‘Casablanca Calling’ – Morocco’s first female Muslim leaders set out to change their country in a quiet social revolution

Attending the Screening and Director Q+A moderated by Nour Festival’s film nights curator Yasmin El Derby.

By Nahla Al-Ageli

The Nour screening of the documentary film ‘Casablanca Calling’ at Leighton House Museum was a wonderful experience, especially that it was followed by a lively Q+A between the Director Rosa Rogers and the audience, many of whom were positively touched by its subject matter. The real story follows three Moroccan women – titled ‘Morchidats’ – who do outreach work with poor, illiterate and in other ways disadvantaged girls and women. Mainly, they conduct local visits in various venues including mosques, schools, homes, orphanages, prisons and in the countryside to offer guidance on all types of personal, family, social and legal-religious matters.

We watch them  – Hannane, Bouchra and Karima – as they travel near and far from Casablanca to Rabat and how they help and encourage the education for both young girls and older illiterate women and giving all kinds of advice to enlighten them as to their rights in Islam. Based on the moderate Sufi-type Maliki school of Sharia law, there is truly a beauty in what they preach and in the wonderful way they engage with their cases; always promoting compassion, tolerance, gender-equality and away from prejudice and negative misinterpretations. As the film took three years to make, we fortunately also get to see the transformational differences made in the lives of those with whom these very passionate Morchidats come across.

Briefly, the background to the work of the Morchidats began in 2006, when there was a big Moroccan government shake-up of family law when lots of changes were made to offer more gender-equality – for example, by raising the legal age of consent for marriage to 18 for both girls and boys – and, with this drive, created the pioneering social programme for women to become spiritual leaders in their community. These women are now empowered to do everything that male imams do except to lead Friday prayers in a mosque. Currently, there are approximately 400 Morchidats across the country who first have to go through an intensive 12-month educational training which encompasses not just religion but also psychology and even a bit of foreign affairs.

After the screening, there was one individual in the audience who seemed worried and alarmed that the film showed only a sad picture of Morocco with a focus on the worrying statistics of illiteracy and the poverty that is in the background, without reference to more modern or advanced aspects of Morocco as a society and culture. He posed a challenging question as to the intentions behind the production of the documentary. But when I asked Rosa Rogers what the central message of the film was, she said it was really to show and celebrate the type of Islam that is preached by the Morchidats and to garner as much support as possible for their work.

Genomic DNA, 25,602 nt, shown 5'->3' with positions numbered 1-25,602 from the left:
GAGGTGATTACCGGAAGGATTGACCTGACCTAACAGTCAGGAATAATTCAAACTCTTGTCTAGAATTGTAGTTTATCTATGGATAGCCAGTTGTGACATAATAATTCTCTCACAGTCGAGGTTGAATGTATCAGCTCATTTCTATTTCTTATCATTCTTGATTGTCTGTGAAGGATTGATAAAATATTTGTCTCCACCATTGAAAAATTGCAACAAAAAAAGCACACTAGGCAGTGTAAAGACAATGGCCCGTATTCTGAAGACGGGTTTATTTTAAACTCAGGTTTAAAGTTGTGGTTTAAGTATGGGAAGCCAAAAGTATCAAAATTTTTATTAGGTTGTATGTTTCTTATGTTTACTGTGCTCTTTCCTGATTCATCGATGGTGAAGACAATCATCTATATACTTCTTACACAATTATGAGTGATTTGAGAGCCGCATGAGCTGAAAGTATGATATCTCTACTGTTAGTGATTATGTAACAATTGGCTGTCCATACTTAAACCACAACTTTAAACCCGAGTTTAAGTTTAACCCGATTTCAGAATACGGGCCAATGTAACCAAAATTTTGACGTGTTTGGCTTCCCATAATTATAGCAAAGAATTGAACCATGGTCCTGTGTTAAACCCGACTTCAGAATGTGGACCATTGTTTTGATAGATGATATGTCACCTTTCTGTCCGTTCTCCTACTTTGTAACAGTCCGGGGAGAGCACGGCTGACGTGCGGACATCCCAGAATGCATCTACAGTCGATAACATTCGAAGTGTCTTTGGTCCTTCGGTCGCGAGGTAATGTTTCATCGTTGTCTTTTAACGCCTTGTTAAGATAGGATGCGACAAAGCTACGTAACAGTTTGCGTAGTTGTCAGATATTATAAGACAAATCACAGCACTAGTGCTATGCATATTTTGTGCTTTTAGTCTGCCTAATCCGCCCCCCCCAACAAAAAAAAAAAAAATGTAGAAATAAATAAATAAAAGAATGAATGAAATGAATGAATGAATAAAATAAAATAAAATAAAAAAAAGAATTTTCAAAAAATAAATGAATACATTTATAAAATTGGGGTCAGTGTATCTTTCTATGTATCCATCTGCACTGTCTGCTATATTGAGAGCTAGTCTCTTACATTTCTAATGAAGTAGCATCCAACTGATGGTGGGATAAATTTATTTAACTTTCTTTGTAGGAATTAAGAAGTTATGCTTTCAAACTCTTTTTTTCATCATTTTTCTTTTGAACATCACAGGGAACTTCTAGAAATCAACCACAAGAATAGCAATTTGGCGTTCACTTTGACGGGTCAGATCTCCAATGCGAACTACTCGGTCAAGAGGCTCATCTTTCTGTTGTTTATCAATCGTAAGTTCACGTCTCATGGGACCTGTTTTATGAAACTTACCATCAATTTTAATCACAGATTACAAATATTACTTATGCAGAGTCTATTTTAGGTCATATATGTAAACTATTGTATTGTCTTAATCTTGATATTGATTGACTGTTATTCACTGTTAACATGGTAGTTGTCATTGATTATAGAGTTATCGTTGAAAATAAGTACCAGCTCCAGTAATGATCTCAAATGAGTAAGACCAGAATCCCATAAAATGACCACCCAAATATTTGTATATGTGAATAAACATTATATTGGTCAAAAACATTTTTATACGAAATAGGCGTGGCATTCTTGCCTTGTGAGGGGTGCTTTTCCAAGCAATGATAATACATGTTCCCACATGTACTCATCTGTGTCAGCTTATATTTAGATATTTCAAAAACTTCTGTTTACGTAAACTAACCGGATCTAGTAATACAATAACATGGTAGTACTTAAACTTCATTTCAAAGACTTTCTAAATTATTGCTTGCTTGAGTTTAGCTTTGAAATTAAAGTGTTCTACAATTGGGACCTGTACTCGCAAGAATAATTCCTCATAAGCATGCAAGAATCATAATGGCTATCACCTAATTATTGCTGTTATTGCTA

According to Rogers: “Despite the difficulties [of filming] I believe passionately that the work of the Morchidats is groundbreaking and that their story must be told. I feel strongly about the misinterpretation of Islam in much of Western mainstream media and want to show a different side. We wanted to tell human stories which transcend cultural divides and simultaneously illuminate everyday truths about the lives of ordinary women in the Arab world – lives which are often closed and off limits to those outside. As newly elected Islamic governments come to power across the Arab world – the role of the Morchidat in Morocco seems even more important. How – within an Islamic framework – can women achieve their full potential? And how can ideas and attitudes that have been entrenched for generations be overturned?”

Note: The Nour screening of ‘Casablanca Calling’ was hosted by the British Moroccan Society (BMS). Created in 1975, it aims to share the magic of Morocco, raise money for charitable organisations, raise awareness and knowledge of Morocco in the UK, as well as promoting tourism, educational and cultural exchange and fostering commercial and economic links between the two countries. For more on the BMS: www.britishmoroccansociety.org.

As part of Nour, there are two more Morocco-inspired events to take place: ‘Ahmed Soultan Unplugged’ on 6 November, 2014 at the Flyover Portobello and ‘Moroccan Cuisine: from the Home Kitchen’ that will take place on 13 November, 2014 at the Al-Hasaniya Morocco Women’s Centre.

Nahla Al-Ageli is a British-Arab freelance Journalist specialising in the Arts and Culture of the Middle East and North Africa (MENA) region from a London perspective. She writes a popular blog on the news, arts, events, interviews and other featured subjects for the British-Arab and the Arab-curious with London always thrown in the mix for good measure at www.nahlaink.com.

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